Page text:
WordPress Now Supports Embedded Virtual Reality Media
Powering over 26% of the web from personal blogs to major sites like CNN and Best Buy, WordPress is the world’s most popular online publishing platform, and now it has made it possible to publish and view virtual reality content on any WordPress.com site. Although sharing and viewing VR content has been available through additional simple plug-ins such as VR Views and WP-VR-view for a while now, this announcement marks the first official implementation of VR content on the WordPress platform. Considering the blogs that WordPress hosts collectively receive 15.5 billion page views each month, by 409 million people, this is a milestone in terms of expansion for VR content.
“Our goal is to make publishing VR content as simple as publishing text or photos to the web — just add VR content to your site and anyone with a web browser can instantly enjoy it,” explained Toni Schneider, Team Lead at Automattic, in a blog post. He also added: “It will be in Jetpack soon, as soon as the next Jetpack release comes out,” Schneider said. “The technology is built to work on all WordPress sites and even beyond that, on any website. We consider this first release just a start. As soon as we see how people use it, we will start adding more features and supporting more types of VR experiences.”
The 360-photo feature has been made available to all blog account types, however, the 360-video uploader is still in beta and will launch only for premium or business WordPress.com accounts.
Readers will be able to view and interact with the content in their browsers on a desktop. However, they are best viewed from a smartphone browser, when your smartphone is placed inside a compatible headset. Google Cardboard, Samsung Galaxy Gear, Google Daydream, Oculus Rift and the HTC Vive are the ones pointed to by WordPress. Alternatively, you can download experimental browser builds to view 360 content inside a desktop VR headset like the Rift or Vive. In other words, the viewing experience varies depending on what device you are utilizing to display the site. On the desktop, with a 360-degree video player embedded, users can click and drag to change the perspective in 2D just like the 360-degree YouTube and Facebook player or Google Street View app. On mobile, though, you need to move your device around to change the perspective. There is a small button which, when clicked, broadcasts the content straight into the VR goggles.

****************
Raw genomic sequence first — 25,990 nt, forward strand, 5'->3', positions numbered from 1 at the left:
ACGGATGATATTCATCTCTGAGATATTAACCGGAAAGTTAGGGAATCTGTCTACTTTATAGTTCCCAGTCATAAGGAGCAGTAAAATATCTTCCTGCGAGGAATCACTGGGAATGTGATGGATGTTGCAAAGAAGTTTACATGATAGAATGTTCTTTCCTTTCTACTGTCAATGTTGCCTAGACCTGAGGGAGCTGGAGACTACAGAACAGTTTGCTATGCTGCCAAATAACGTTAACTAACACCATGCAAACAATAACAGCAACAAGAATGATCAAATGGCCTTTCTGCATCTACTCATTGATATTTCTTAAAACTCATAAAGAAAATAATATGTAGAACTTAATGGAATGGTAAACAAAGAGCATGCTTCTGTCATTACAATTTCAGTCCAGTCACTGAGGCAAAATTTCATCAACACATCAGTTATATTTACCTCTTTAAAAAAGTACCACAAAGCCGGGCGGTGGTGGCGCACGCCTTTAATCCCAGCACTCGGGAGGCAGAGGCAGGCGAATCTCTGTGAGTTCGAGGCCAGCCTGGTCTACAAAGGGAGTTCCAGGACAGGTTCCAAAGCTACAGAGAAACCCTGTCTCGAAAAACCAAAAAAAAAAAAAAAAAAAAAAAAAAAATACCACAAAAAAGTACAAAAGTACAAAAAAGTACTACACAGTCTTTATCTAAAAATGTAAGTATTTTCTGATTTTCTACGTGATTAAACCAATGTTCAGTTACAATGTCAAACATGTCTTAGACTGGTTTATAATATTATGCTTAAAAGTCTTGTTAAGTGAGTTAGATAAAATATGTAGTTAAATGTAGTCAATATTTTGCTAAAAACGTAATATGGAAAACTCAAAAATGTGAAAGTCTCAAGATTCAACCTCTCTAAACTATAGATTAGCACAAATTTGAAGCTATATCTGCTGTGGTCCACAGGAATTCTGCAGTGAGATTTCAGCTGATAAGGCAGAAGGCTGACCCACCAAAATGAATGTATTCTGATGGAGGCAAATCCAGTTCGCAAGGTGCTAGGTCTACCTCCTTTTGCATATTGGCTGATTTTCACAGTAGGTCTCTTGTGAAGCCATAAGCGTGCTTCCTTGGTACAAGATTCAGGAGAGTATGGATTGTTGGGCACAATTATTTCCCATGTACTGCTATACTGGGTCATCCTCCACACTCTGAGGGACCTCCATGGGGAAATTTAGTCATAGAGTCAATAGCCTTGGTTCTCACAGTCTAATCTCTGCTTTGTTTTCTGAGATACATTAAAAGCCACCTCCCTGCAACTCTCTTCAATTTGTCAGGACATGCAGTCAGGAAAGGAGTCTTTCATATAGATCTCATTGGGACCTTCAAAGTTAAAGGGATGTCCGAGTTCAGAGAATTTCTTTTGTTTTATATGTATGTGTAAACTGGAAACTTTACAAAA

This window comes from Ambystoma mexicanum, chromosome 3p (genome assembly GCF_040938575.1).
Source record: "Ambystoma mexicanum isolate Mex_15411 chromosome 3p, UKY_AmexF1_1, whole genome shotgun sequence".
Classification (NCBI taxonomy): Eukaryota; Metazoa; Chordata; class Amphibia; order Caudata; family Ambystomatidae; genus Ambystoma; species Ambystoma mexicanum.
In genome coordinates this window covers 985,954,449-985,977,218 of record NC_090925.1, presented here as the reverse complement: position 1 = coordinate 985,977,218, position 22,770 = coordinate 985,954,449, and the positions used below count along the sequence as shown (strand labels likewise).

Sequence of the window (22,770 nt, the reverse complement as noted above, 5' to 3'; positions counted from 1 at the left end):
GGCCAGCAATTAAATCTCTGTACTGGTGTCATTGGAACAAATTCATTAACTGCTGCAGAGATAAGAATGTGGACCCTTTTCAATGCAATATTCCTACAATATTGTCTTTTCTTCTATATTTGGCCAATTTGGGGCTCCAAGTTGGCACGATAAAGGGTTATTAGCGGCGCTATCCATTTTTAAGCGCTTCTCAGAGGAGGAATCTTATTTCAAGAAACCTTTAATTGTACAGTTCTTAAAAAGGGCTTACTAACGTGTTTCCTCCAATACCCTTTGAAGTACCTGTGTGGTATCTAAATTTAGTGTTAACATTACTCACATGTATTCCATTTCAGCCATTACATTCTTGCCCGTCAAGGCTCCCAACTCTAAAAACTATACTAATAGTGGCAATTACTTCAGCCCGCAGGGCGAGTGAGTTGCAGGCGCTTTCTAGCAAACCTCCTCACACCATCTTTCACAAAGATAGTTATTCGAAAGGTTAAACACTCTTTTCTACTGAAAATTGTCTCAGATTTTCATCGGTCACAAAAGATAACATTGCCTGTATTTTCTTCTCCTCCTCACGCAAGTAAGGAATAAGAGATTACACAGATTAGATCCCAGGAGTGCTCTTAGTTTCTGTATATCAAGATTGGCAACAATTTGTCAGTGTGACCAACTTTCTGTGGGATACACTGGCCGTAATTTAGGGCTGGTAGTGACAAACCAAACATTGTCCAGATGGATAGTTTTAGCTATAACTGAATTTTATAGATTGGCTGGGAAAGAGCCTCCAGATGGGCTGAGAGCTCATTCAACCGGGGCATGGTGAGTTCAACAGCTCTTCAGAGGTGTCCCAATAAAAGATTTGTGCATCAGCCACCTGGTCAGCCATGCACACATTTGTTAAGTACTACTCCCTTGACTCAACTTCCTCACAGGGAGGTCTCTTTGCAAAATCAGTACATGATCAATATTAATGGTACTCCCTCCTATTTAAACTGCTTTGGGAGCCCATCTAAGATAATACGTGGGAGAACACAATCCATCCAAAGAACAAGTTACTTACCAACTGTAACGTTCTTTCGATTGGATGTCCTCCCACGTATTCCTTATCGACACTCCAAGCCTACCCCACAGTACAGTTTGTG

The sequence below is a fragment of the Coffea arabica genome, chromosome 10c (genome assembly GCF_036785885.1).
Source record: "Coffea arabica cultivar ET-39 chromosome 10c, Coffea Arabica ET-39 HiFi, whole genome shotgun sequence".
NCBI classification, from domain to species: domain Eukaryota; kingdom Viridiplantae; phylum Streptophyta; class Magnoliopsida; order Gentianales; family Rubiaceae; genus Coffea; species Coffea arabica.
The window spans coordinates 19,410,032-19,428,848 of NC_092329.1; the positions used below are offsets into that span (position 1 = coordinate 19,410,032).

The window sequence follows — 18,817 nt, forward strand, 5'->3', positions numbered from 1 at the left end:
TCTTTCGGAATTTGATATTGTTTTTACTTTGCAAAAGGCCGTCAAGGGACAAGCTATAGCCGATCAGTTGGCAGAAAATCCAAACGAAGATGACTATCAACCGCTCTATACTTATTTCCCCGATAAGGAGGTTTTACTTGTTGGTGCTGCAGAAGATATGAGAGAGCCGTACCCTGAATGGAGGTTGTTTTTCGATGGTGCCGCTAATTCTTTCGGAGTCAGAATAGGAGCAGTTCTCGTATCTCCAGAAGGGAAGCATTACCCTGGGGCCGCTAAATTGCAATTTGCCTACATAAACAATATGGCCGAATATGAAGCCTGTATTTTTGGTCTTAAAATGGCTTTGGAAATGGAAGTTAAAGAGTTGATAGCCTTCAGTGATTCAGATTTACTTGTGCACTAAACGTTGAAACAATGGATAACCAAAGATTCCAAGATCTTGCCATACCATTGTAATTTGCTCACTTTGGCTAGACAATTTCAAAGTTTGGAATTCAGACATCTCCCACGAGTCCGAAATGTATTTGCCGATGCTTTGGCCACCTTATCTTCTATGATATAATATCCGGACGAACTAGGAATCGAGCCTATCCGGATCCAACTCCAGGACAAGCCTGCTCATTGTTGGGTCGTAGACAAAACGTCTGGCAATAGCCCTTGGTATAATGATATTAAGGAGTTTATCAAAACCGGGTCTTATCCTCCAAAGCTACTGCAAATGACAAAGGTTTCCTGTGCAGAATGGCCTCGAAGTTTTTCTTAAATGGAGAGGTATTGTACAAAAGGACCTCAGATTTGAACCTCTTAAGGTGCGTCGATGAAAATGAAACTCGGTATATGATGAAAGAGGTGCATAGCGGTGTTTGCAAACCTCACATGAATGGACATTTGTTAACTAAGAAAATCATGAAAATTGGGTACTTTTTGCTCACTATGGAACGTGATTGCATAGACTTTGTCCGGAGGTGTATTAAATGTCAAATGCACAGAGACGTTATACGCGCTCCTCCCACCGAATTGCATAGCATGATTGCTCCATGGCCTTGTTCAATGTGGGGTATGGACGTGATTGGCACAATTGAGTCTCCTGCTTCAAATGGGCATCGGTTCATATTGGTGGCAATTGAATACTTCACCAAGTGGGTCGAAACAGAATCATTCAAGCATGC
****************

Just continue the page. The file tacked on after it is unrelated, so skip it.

Users can then add 360° photos and videos to posts using a “vr” shortcode: [vr url=path-to-photo.jpg view=360] or [vr url=path-to-photo.jpg view=cinema]. Here is an example by The Harvard Gazette’s story entitled Confronting the Refugee Crisis to see the new VR content in action as it is optimized for VR viewing on Wordpress sites:
Will VR Technology Really Stick?
Mario García, Media Consultant and Adjunct Professor at Columbia University Graduate School of Journalism, predicted in the article entitled NiemanLab’s Predictions for Journalism 2017: “One form of storytelling that will gain momentum: virtual reality,” and García added: “It’s no coincidence: Editors and publishers are looking for ways to tell stories on mobile devices, and the future of virtual reality is also on mobile. For many newsrooms, VR is going to be the one big area for experimentation in 2017.” Garcia is not the only one who comes up with this prediction, though. As I cited in one of my most recent articles entitled 6 Enterprise Tech Trend Predictions for 2017 and Beyond, worldwide revenues for the augmented reality and virtual reality (AR/VR) market will grow from $5.2 billion in 2016 to more than $162 billion in 2020, according to the new Worldwide Semiannual Augmented and Virtual Reality Spending Guide from the International Data Corporation (IDC). Gartner also suggests enterprises look for targeted applications of VR and AR through 2020.